by Mavis Doriel Hay
One of the British Library Crime Classics series, this 1930s crime novel is a bit of a lost treasure. Not exactly a gripping page-turner in the way modern readers would expect, it is typical of the period. What makes it stand out from the crowd is the focus on its female characters.
Set in a pre-Morse Oxford, a group of young ladies from Persephone College discover the body of their Bursar floating down the Cherwell, things begin to get very un-ladylike.
Reading Death on the Cherwell is like peeking through a window onto another world. As much as it is a crime story, there is a secondary theme of prejudice and attitudes to women, particularly in academia. Today we expect to see strong female leads, but this has not always been the case. In 1930s Britain, young ladies were not really expected to put too much effort into securing a higher education. After all, what use would that be once they had married, which was their first primary goal anyway!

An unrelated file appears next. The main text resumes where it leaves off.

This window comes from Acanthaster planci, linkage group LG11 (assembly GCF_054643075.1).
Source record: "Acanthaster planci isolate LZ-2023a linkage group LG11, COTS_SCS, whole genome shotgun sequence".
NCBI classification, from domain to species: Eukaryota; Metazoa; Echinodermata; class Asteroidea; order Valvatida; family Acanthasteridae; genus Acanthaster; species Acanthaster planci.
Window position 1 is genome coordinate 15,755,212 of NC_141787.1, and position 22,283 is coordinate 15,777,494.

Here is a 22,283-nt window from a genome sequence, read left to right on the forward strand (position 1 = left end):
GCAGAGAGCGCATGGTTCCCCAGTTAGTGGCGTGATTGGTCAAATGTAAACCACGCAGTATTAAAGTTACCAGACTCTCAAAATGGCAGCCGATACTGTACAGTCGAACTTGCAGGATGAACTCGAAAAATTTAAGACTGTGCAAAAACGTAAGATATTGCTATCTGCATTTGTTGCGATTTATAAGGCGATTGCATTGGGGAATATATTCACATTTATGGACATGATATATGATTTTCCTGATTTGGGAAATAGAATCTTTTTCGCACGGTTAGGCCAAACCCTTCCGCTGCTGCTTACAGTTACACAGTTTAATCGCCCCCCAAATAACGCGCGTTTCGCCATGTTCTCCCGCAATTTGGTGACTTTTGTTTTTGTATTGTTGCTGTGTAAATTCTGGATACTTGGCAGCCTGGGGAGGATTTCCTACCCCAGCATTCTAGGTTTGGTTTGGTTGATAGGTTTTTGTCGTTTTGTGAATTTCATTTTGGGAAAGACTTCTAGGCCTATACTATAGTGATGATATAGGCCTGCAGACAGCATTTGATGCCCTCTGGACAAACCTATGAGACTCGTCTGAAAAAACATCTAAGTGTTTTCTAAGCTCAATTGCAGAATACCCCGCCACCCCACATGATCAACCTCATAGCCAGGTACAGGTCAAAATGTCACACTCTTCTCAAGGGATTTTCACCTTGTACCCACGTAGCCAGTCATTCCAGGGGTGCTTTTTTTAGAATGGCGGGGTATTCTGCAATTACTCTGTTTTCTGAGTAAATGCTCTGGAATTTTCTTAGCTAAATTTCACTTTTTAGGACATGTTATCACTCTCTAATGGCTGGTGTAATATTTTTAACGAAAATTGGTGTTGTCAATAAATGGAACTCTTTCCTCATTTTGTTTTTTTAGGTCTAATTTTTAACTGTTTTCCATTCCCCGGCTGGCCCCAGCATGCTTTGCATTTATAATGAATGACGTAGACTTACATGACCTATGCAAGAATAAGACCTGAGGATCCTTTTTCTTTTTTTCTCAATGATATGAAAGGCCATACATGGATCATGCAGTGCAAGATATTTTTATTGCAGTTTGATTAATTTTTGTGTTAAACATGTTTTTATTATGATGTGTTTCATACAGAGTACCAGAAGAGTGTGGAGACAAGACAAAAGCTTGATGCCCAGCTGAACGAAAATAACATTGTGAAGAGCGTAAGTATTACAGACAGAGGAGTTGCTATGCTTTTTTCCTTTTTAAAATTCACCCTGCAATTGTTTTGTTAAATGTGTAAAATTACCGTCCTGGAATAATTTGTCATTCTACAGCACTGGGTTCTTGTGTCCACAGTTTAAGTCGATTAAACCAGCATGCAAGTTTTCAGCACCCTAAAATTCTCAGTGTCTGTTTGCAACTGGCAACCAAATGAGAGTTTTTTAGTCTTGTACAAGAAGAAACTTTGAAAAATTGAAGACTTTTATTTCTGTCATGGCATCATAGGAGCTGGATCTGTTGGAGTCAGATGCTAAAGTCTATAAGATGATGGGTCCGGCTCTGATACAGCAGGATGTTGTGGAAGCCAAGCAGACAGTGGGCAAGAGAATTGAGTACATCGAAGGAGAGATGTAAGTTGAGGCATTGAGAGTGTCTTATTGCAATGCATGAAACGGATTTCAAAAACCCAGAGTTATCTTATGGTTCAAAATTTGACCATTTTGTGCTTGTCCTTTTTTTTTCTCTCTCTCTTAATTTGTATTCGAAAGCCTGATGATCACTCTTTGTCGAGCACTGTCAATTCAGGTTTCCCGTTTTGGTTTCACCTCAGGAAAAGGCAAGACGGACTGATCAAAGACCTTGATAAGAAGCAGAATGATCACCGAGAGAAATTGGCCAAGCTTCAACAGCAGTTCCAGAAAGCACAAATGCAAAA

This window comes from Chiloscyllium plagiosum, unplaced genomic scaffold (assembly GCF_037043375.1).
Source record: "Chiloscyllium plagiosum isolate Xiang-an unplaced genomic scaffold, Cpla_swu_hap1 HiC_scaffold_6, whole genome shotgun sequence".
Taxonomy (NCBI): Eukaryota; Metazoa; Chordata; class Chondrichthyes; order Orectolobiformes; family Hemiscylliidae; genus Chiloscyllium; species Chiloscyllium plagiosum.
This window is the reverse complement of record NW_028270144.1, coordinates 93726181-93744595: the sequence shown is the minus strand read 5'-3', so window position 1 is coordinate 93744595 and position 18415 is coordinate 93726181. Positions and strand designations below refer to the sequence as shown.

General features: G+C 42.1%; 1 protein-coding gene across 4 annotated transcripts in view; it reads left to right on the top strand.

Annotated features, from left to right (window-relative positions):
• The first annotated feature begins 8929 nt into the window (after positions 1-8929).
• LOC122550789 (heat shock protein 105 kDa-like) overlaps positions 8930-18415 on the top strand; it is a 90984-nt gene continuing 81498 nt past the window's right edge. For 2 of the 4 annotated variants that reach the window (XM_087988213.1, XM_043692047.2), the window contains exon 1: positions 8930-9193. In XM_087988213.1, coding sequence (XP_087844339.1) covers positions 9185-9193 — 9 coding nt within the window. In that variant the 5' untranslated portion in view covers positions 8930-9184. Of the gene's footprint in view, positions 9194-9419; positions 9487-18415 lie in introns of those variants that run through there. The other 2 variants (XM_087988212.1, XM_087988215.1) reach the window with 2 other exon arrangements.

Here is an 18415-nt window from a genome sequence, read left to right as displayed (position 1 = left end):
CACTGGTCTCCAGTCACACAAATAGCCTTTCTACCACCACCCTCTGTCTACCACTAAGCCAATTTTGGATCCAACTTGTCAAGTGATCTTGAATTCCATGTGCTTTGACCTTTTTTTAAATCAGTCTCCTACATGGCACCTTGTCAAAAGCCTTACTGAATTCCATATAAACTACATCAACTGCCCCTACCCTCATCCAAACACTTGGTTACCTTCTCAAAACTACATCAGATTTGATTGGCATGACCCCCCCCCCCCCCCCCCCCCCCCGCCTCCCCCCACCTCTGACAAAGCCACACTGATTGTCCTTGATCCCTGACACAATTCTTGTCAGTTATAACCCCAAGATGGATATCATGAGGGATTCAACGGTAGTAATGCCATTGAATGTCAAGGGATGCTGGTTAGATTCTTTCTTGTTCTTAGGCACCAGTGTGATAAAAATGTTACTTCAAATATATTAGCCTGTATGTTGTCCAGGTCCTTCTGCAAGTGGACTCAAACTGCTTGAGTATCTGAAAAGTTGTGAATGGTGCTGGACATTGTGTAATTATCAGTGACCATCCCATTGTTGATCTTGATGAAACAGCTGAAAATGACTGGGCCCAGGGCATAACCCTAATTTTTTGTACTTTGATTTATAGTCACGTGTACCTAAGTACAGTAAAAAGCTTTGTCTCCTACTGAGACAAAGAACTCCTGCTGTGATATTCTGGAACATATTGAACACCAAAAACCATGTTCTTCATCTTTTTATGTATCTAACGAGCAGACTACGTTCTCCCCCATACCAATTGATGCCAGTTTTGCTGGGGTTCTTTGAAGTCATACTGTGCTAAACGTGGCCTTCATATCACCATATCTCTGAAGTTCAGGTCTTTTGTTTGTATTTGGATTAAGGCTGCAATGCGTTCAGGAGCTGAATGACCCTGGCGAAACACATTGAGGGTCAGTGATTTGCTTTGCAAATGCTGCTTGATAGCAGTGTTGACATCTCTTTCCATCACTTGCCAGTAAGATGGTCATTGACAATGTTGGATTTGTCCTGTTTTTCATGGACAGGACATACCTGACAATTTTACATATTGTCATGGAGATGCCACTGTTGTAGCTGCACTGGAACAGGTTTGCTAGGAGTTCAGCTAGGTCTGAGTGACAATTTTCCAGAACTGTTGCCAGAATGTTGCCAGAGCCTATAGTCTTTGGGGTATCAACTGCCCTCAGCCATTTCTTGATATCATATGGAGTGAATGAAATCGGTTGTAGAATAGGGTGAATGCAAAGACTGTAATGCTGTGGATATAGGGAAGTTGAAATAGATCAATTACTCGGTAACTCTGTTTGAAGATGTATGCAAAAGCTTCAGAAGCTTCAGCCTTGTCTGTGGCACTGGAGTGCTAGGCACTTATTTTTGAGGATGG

Whilst Sally, Daphne, Gwyneth and Nina – our would-be sleuths in this tale – do their best to uncover the truth behind their gruesome find, the male characters, particularly the police, display an embarrassing level of condescension towards them. But this was the attitude of the time and its reflection in this work is only to be expected.
I enjoyed the book but found the plot itself a little strained at times. Like many others in the series, it is the insight into the period that makes it interesting.